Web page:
The Beauty of the Blues: High Sensitivity and Feeling Out Loud

“There is a sacredness in tears. They are not the mark of weakness, but of power. They speak more eloquently than ten thousand tongues. They are the messengers of overwhelming grief, of deep contrition, and of unspeakable love.” – Washington Irving

I saw a woman standing at a bus stop the other day, crying. She made no attempts to hide her tears or even wipe them away. She simply let them flow down her cheeks, releasing the occasional whimper. At one point, she lifted her face toward the sky. As the sun struck her moist, glistening cheeks, I wondered if I’d ever seen anything so beautiful.


I’ve been thinking a lot about sadness lately. Numerous friends of mine are enduring difficult times, and I’ve experienced a few recent bumps of my own. I’ve also been pondering the tendency many of us have to bottle it up inside. I might, if I were capable. As a highly sensitive extrovert, it’s not in my DNA. Even so, I don’t recall a time I’ve emoted freely around others without a trace of self-consciousness.

The more we allow ourselves to feel and express our emotions, the better—but that’s not always easy. Rare is the person who lets her heart show like the woman at the bus stop. Even if we manage to, there’s a fine line between showing our sadness and blithering all over the place in a not-so-socially-acceptable way. Given the choice, I say feel out loud. There’s far more risk in the opposite.

One tremendous perk of being a highly sensitive person is the ability to experience mind-blowing joy. One downside, the capacity to feel a greater depth of sadness, is worth it, and very often beautiful.

Particularly for artists, whose lives are anything but linear, marked peaks and lows are common. We’re also less understood when lows happen, which heightens our sense of loneliness. I tend to embrace such pitfalls, keeping faith that good will come, though some tumult we can’t help but chalk up to “sometimes life sucks.” One of my dearest friends lost a loved one recently; there’s little silver lining in that.

Regardless, I’m grateful anytime I can reach out to others who “get” it, and to support loved ones in similar need. Knowing that we’re not alone in our loneliness can turn the fog into a more manageable, sparkly mist. I’ve learned that repeatedly. I also know that given the opportunity, we can cultivate growth, happiness and euphoria in our lives if we choose to never give up. Sometimes that means not rushing out of sadness, but feeling our way through it with open eyes. No good comes from “snapping out of it” advice, in my opinion. More strength comes from letting ourselves feel.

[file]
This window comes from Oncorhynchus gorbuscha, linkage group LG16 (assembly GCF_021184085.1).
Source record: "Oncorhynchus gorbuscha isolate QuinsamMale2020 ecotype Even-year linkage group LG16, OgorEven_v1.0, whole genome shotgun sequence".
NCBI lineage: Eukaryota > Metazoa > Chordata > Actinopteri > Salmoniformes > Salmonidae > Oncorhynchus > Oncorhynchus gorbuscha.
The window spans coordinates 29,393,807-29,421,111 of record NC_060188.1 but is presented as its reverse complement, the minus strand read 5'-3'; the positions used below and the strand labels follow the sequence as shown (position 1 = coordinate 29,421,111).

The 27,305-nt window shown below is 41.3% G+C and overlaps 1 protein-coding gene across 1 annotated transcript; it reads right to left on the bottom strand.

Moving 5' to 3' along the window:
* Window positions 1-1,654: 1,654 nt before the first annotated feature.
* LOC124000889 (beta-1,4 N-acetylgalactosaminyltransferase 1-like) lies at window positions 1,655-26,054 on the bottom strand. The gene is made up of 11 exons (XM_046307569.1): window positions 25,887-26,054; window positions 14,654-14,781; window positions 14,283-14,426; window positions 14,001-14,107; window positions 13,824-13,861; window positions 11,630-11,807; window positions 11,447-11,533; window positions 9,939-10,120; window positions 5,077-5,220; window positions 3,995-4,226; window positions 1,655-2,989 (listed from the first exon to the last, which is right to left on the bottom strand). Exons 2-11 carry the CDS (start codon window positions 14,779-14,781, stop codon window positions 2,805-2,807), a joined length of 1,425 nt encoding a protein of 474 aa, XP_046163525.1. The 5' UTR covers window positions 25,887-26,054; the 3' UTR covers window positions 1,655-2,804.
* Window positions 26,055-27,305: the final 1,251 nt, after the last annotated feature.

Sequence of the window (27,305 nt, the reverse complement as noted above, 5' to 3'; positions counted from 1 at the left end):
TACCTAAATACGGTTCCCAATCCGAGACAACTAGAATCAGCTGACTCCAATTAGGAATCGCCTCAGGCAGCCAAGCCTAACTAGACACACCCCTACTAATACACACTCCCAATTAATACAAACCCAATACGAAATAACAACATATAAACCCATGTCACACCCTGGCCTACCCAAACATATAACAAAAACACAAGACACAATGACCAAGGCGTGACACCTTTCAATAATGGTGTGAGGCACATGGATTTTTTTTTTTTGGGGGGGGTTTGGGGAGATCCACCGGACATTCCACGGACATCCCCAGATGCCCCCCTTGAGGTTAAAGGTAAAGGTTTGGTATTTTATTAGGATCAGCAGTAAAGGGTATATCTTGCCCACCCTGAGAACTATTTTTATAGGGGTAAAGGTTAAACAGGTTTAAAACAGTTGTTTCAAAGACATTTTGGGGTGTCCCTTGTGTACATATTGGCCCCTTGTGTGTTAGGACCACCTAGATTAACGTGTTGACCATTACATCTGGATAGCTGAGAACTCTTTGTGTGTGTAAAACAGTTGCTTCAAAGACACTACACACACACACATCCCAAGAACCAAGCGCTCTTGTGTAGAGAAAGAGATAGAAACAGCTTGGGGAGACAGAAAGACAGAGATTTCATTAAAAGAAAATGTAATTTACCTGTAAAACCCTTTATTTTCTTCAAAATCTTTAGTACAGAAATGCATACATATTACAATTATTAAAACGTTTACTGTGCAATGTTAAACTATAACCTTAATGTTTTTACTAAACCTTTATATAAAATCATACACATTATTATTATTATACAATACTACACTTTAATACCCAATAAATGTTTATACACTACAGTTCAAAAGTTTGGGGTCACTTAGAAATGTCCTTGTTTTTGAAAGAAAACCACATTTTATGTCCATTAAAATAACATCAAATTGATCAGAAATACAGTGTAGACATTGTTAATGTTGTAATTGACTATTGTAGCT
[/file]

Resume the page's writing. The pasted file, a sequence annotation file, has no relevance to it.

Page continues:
5 Beautiful Facts About the Blues

1. They make us tender. There’s a lovely tenderness about sadness and heartache. There has to be, as most of it derives from love. The more tender we feel, the more empathetic and capable of giving love we become. And we want to give love, because we know what it’s like to crave it.

2. They help us appreciate what we’ve lost or hope to gain. Occasionally we’re blah “just because,” but usually, there’s a reason. That reason reveals what we care about, which makes way for gratitude and hope. I can’t think of stronger fuel than thankfulness and hope. They make us damn-near unstoppable.

3. They help us savor sunshine and rainbows. I never used to understand why Minnesotans plant tulips. They’re beautiful, sure, but they don’t last very long. Last winter, I saw first-hand the magic of those vibrant, colorful tips poking through the frozen ground. After 17 centuries five months of blizzards and subzero temperatures, spring knocked on the door! I’ve had a flower-crush on tulips ever since. Greatness doesn’t seem nearly as magical amid sunshine. Life’s rain plus sunshine equals rainbows, always.

4. They bring us closer together. Low moods can draw us closer to loved ones when we have the wherewithal, courage and fortitude to share. They also show us who we most wish to be close to, and with whom such closeness is possible. I’m pretty sure we’d be hard-pressed to find anyone who hasn’t grown closer to a loved one due to hardship.

5. They inspire us. While the occasional pity party is perfectly fine, and arguably encouraged, there comes a point when we stop settling for what we’re enduring and start dreaming up a happier near future. If life were spiffy 24/7, whey would we strive to grow or change? We really can turn life’s lemons into lemonade. Sometimes it takes a serious case of the blues to recognize the recipe.

And because this made me smile, here’s a bit of Peanuts fun. (Music! Such great medicine.) There’s not a THING wrong with crying our eyes out, or wishing to.


When have the blues helped you grow? What were the rewards? Do you let your feelings out? Do you agree with the above benefits? If you relate because you’re enduring a tough time, I hope you know that you’re not alone, not really. Lots of love, friends. 

For an inspiring post on calmness after storms, check out KM Huber’s Compassion Totters on Friday the 13th. To explore the importance of embracing our emotions for the sake of writing (and any art form, really), read Tiffany Lawson Inman’s Emotional Barrier in Fiction: Why is it so important for you to learn how to cross it? (Part One) via Writers in the Storm.